On the day of the interview, eat. Drink water. Dress well, yet comfortably. If you are wearing shoes that nip at the back of your Achilles tendons or a blouse that stretches uncomfortably in the arms, then for God’s sake, don’t wear those things. Bring a water bottle with you. There’s nothing worse than going into a coughing fit during an interview or having your mouth turn into a desert. Arrive early, but not too much so. If it’s a Zoom interview, check your equipment and your mic before you’re set to enter the room. Additionally, if you’re interviewing online, check your lighting and remove or minimize distractions. Yes, we’re all human, and these days interruptions of kids or barking dogs can be common, but if this is important to you, you’ll figure out a way to shove them out of the house or get them to be quiet while you’re on camera.
Oftentimes, you’ll get the questions ahead of time. This is a lovely gesture that not all schools do, but if they offer it to you, use this opportunity. It might be that you get to see the questions 15 minutes in advance. If you do, take notes on them. Skim through and jot down a few words and phrases meant to trigger connections, anecdotes, and more that you could pull from once the interview begins.
Once you are ushered in, either in-person or on Zoom, listen carefully as introductions are made. Jot down the names of those in attendance, if you can. And remember to breathe — a good deep breath or two with a slow exhale can help to clear your mind and keep you from going into overdrive.
The first question of the interview sounds like a softball, but it’s a bit more complicated than that. It usually is: “Tell us about yourself and what led you to apply for this position.” One teacher says, “When they ask ‘Tell us about yourself,’ the interview committee does not want to hear about your recent divorce (true story) or any other deeply personal information. Think about your personality traits, characteristics, how you were as a primary or secondary student and how that has transformed or transferred to your adult professional life.”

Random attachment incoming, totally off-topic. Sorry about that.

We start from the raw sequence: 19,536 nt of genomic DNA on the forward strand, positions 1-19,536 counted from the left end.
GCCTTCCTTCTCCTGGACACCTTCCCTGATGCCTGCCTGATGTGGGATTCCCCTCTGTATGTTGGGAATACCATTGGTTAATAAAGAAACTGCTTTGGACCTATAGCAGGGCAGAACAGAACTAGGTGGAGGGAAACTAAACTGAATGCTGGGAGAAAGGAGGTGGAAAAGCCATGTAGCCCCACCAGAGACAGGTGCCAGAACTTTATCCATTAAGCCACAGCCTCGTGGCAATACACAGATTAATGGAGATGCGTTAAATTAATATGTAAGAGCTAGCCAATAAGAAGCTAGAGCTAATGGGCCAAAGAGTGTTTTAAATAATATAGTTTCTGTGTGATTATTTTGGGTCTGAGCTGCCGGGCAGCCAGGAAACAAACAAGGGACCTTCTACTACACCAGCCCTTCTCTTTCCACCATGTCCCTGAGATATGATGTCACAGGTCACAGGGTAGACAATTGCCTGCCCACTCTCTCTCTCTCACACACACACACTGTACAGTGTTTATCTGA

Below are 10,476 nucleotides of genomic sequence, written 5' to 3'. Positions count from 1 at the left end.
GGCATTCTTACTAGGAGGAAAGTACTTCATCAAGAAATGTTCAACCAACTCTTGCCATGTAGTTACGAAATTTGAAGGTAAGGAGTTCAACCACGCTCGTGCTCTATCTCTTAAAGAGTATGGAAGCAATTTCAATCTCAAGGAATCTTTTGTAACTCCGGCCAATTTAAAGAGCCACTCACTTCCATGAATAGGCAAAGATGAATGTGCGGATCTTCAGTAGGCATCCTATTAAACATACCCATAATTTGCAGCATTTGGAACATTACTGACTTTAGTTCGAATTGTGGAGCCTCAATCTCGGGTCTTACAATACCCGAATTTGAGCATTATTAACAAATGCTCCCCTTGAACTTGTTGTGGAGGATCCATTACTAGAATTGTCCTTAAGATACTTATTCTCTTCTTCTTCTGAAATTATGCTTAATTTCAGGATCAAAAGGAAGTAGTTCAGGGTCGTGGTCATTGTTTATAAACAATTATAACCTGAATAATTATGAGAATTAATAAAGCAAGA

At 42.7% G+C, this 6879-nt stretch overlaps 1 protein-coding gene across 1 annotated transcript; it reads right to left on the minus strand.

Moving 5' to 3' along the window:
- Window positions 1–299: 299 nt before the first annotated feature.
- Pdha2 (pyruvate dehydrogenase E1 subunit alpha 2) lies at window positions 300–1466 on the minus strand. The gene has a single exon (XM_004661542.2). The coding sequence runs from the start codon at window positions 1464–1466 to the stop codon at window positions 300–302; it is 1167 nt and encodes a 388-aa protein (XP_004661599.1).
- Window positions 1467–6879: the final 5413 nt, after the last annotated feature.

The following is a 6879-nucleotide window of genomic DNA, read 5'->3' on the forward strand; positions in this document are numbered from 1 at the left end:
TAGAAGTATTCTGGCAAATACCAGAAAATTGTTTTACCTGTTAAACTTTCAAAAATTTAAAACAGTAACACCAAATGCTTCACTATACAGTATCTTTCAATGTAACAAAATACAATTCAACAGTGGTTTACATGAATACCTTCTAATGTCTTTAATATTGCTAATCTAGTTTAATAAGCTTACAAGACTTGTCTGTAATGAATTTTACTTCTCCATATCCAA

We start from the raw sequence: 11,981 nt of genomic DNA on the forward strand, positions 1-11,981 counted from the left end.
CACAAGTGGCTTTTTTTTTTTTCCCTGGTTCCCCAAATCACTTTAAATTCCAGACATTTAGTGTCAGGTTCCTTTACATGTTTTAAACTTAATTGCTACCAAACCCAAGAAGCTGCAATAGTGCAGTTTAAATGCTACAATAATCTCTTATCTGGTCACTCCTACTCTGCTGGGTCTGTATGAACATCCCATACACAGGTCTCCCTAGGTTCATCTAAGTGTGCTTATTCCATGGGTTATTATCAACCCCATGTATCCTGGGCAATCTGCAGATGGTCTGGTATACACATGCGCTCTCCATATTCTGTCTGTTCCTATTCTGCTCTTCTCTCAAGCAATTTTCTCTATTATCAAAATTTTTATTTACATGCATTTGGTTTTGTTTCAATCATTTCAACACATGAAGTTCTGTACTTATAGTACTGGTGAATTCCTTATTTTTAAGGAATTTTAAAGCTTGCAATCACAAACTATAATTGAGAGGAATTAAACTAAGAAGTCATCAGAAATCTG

Indeed.com recommends a three-prong approach to the opening question: start with discussing your current work role, share a few key moments or highlights from past positions, moving backward, and close with how these experiences make you a good fit for the position. Another suggestion for the kick-off is to demonstrate a connection or share a compliment of the school: “If you can, identify a student who attends or their parents ask them what they like about the school. Be very clear and be able to articulate why you want to work there and what you bring to the table.” And don’t spend too long on the first question — after all, you’ve only got 30 minutes.
As you answer each question, be cognizant of time. One teacher says, “Use all of the time you are given to ‘sell yourself.’ If you have a 30-minute interview, talk for 30 minutes. Also, don’t be afraid to revisit a previous question if you remember something you forgot to mention earlier.” Another recommends that you “[g]ive specific examples so the interviewing team can imagine you in that role.” Many teachers agree that examples are powerful. “I’ve always leaned toward candidates who ‘show’ me who they are. It makes their answers seem more honest and relevant.”
Some questions may be difficult, especially if you don’t have a ton of experience with the situation they present. A tip I got from a friend several years ago was this: if you get asked something you’re unsure of, say, “That’s a really great question,” and take a moment to pause — grab your water bottle, and have a sip to buy yourself a bit of time so that you can reflect. If you’re still not sure, ask them if they can clarify the question. In addition, one teacher says, “If the panel is asking questions that make you wonder about something, ask. It is way better to know what you are getting yourself into before you take a job.” And above all, be honest: if it’s something you’ve never heard of, it’s better to react with curiosity and interest rather than try to fake your way through. So much of teaching is improv and growth; if we had to know everything before we walked in the door, not a single teacher would be standing in a classroom today. A teacher adds, “Keep in mind that the questions they ask lead you towards what they are looking for.”